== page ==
If you can't beat 'em you can still try. I Can Lick Any Sonofabitch in the House throws some heavy punches on this latest record, dedicated to a late fan and an imagined way of American life.
Michael Dean Damron has been raging against the dying of the light since the day he was born. You can tell just by listening to this latest entry from his longstanding band, a record that’s dedicated both to a passing way of life and the hope that even if you can’t beat the sons of bitches you can still put up one hell of fight.
Mayberry of course is a construction and as great an American myth as any, the gauzy vision that’s meant to stand for purity and truth before the dissolution of the family and the scourge of drugs. That’s at odds of course with the truth that Mayberry existed inside a nation that lynched black men and redlined Latinos and Jews. Indeed they don’t, as Damron sings, make men like Andy Griffith anymore but then they never really did, any more than they made men like John Wayne. Across this record Damron doesn’t entirely condemn people for their actions but he doesn’t condone the injustices they perpetrate.
As heavy as that all sounds––and the lyrical matter here is often heavy, man––there are moments of light, such as “From Bad to Worse”, wherein we’re advised against giving zombies guns (it won’t end well), a redneck a beer (David Allen Coe requests will fly), or slipping a hippie weed. Still, the final lines remind us of Wall Street corruption and corporate greed and a nation where some want to tax pensions at higher rates than CEO salaries. Yeah, the world ain’t fair but it doesn’t need to be so unjust, Damron seems to sing again and again across these 13 songs.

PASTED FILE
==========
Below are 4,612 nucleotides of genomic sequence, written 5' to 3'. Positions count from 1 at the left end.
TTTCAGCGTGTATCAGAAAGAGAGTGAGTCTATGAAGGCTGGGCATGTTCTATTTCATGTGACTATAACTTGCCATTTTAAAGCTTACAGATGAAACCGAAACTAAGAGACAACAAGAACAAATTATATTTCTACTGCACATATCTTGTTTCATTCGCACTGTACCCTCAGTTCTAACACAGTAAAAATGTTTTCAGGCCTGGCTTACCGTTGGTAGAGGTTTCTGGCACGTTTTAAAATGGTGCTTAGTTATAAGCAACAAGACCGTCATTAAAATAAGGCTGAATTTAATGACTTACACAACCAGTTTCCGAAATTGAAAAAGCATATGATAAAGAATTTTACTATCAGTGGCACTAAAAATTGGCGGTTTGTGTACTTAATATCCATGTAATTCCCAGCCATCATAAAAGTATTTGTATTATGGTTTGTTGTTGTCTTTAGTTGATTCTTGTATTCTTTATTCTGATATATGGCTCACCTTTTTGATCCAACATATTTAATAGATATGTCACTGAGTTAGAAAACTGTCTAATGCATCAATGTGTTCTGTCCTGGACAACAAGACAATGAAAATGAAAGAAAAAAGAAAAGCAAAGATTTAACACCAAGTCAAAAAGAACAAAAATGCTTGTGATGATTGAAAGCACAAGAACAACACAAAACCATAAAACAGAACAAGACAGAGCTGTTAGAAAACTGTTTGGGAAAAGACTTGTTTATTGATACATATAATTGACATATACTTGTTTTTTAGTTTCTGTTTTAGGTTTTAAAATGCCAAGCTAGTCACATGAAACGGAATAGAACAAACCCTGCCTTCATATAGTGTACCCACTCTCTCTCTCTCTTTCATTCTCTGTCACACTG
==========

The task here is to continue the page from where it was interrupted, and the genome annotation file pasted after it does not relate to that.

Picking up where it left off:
Musically, I Can Lick Any Sonofabitch in the House is a bit like AC/DC at hoedown, the kind of thing that so many so-called insurgent bands have tried to capture but have so often failed at. There are quieter moments across Mayberry, evidence that Damron has listened to Waylon and Willie as much as Malcolm and Angus. Those quieter moments work rather well, too. “Galaxies Collide” proves a welcome oasis amid the fast firing sequence that opens the record; “Bones” is a beautifully executed meditation on mortality and faith; “When the Sleep Don’t Come” is a nearly perfect late night drinking song.
Not everything shines equally bright here. “My Guitar” is a nice reminiscence of the life of a rocker but never quite takes off and “Dead By Christmas Time” has the right idea but also fails to rise to the level of, say, “Break All Your Strings”, which could have slipped into the mundane and become just another road song is buoyed by a killer hook and killer vibe. (Even if, sorry guys, the harmonica is a little too loud.)
Taken beside Damron’s solo outing from the middle of last decade (Bad Days Ahead) and I Can Lick’s 2010 The Sound of Dying, Mayberry is evidence of a band that’s been too long overlooked. That said, there’s still hope that this group might find a wider audience and yet even if it doesn’t there’s great comfort in knowing that those who embrace this band are also embracing a stubborn and true spirit that embodies so much of what makes this country––and this world––great.